Richard 13 hours ago
When the troops start to mutiny, the war will end.
Marcus 9 hours ago
Were our senior government leaders more familiar with military service, especially as front line soldiers, they might have been less inclined to dawdle in these matters, agree with obfuscated results for political reasons, and waste so much effort.

This is also to say that misleading documents and briefings from the military about progress in Afghanistan, while contemptible, did not cause the strategic failure. Contemporary reports from the press and other agencies indicated the effort was not working out plainly to anyone who wanted to pay attention. Our political leaders chose to ignore the truth for political gain.

A more realistic temperament chastened by experience would have been more inclined to criticize and make corrections, and summon the courage to cut our losses rather than crow ignominiously about "cutting and running." Few such temperaments, it seems at least, make it to the top thee days.

[Feb 14, 2020] On Afghanistan deal from NEO

Feb 14, 2020 | www.moonofalabama.org

uncle tungsten , Feb 13 2020 3:25 utc | 113

On Afghanistan from NEO
However, according to some reports, the United States and the Taliban have recently managed to define the main terms of a future peace deal:

- The Taliban guarantee that they will not allow international terrorist groups such as al-Qaeda (banned in Russia) to use Afghanistan as a training ground for attacks abroad;

– The US must withdraw its troops from the country. In particular, the terms include the following:
About 5,000 US soldiers are expected to be withdrawn immediately after the peace deal is signed, and the remaining troops will leave the country within the next two years;

– Against the backdrop of an indefinite truce in Afghanistan, the conflicting parties should begin an internal political dialogue.


The Taliban must be naive not to insist on a total cessation to military air assaults and reconnaissance. There is no way the USA will stop bombing Afghanistan into the stone age - because it can AND good live training for its murderous home pilots.


And then the predictable USA treachery and ingredient to walk back the treaty:

The Kabul government, however, is not taking part in those talks at the insistence of the Taliban, which considers the current official government to be a puppet. But the US is in favor of Kabul reaffirming its commitment to the peace terms, because otherwise the last condition of the agreement will not be fulfilled.

[Feb 14, 2020] An unusually well written piece on the US leaving Afghanistan.

Feb 14, 2020 | www.moonofalabama.org

J Swift , Feb 12 2020 18:05 utc | 38

I guess most of these open threads are going to gravitate to electoral politics--tis the season--but before it gets lost I did want to share what I thought was an unusually well written piece on the US leaving Afghanistan.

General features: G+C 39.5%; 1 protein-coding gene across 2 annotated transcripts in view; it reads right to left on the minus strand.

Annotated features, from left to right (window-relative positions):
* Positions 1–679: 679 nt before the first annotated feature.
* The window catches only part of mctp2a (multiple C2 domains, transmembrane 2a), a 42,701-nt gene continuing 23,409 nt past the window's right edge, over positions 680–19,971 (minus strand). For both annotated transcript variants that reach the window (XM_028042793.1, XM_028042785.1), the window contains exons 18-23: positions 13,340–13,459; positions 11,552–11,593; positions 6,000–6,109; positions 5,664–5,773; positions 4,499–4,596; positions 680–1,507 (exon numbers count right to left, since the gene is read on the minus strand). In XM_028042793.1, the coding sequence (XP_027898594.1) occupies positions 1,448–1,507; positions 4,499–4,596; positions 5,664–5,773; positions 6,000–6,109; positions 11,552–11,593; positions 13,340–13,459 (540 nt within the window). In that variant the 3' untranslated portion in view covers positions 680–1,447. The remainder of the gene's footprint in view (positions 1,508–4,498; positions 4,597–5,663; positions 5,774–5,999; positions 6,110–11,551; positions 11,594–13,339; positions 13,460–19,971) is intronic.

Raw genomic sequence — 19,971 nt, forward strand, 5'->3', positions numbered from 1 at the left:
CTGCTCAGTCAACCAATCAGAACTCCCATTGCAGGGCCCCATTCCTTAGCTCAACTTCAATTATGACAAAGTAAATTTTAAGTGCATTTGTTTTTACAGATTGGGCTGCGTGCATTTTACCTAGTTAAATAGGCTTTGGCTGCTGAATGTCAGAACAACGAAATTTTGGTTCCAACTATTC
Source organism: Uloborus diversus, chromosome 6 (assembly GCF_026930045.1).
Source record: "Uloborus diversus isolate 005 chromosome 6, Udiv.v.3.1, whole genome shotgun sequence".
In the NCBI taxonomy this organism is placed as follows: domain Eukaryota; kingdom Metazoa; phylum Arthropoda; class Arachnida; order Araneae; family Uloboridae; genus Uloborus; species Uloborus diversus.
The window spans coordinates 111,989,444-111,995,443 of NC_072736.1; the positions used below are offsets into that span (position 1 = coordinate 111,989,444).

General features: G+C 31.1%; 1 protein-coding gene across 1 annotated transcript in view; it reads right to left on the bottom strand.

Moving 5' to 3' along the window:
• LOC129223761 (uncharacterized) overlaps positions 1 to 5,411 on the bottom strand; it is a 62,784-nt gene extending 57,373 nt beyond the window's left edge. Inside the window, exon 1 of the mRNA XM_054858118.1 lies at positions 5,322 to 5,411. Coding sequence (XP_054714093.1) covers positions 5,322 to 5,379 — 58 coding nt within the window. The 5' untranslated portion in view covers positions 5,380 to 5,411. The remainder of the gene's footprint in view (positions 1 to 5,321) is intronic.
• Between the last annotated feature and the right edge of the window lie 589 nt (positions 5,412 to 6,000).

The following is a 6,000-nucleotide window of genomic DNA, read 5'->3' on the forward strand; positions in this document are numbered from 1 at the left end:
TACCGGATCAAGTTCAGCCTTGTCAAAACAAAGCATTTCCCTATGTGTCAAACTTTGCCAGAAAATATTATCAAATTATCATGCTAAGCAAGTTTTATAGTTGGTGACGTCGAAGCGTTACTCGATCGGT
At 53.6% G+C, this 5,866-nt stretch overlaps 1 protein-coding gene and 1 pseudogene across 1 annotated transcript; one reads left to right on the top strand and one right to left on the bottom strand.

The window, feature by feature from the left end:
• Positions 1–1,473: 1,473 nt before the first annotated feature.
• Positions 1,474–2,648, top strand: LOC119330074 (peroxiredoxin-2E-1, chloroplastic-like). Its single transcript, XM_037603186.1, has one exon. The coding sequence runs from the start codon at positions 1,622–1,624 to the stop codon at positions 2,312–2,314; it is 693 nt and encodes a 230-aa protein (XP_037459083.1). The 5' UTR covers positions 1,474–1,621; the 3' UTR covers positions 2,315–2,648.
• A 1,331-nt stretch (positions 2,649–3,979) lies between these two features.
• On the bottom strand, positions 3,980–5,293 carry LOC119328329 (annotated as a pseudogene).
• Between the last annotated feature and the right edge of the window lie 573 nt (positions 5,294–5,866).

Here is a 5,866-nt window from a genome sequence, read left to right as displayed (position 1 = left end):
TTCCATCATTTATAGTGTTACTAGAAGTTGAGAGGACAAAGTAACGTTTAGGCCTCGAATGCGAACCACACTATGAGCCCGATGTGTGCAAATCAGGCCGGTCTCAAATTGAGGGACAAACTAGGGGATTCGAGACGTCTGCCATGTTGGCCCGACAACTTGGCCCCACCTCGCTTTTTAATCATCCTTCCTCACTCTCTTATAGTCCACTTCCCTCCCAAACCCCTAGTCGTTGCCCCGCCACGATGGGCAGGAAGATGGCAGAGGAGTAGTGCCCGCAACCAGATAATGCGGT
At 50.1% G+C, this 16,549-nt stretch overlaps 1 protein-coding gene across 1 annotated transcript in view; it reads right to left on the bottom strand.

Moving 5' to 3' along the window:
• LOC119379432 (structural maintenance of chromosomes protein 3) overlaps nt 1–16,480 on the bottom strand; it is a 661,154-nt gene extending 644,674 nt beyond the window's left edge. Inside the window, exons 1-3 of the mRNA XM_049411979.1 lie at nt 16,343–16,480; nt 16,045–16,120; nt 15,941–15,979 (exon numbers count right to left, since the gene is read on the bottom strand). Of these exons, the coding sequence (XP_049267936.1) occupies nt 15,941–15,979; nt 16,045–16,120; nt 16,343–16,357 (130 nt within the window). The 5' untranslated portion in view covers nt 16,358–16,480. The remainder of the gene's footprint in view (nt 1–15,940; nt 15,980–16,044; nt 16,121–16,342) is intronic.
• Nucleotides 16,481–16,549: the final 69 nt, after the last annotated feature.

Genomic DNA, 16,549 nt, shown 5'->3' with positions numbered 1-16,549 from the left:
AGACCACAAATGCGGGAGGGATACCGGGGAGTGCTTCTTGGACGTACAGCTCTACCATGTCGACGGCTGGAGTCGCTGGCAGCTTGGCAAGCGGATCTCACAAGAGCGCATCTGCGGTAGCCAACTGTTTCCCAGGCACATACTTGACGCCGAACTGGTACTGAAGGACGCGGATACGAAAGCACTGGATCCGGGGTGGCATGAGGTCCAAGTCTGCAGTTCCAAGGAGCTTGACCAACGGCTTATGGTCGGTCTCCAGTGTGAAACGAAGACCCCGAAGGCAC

The author doesn't just go on a diatribe of criticism of the US, although obviously he feels the US needs to be leaving--the sooner the better, and likely will eventually be leaving whether it wants to or not. But he points out several "tells" related to just how serious the US might be any time it starts talking about leaving, or indeed starts leaving. I would highly recommend reading this article. Really thought provoking.

https://theduran.com/getting-out/

AntiSpin , Feb 12 2020 19:21 utc | 49

@ J Swift | Feb 12 2020 18:05 utc | 38

Thanks much for this link --
https://theduran.com/getting-out/

A very hard-hitting exposé of the US combination of criminality and blundering in Afghanistan, and what seems to be a comprehensive and completely rational plan for getting out of that country under the best possible terms for the people of that country, and for the people of the US.

Not so good for the US military and civilian satraps who are tearing things up, and raking it in.

Tough.

[Jan 28, 2020] Our losses in Afghanistan are negligible

Notable quotes:
"... It would be highly ironic if these American military aircraft were shot down with the (in)famous US Stinger missiles that America gave to Afghan jihadists against the Soviet Union in the 1980s. ..."
"... Uncle Sam has declared War on the World, thinking it is just a bunching bag. Now he is finding out that sometimes punching bags can punch back... ..."
Jan 28, 2020 | www.moonofalabama.org

c1ue , Jan 27 2020 16:17 utc | 4

If the $1.6 trillion cost of the US military being in Afghanistan is correct, then the loss of 4 helicopters and even the E11 won't significantly increase US overall spend there. $1.6 trillion over 18 years is a tad under $250 million per day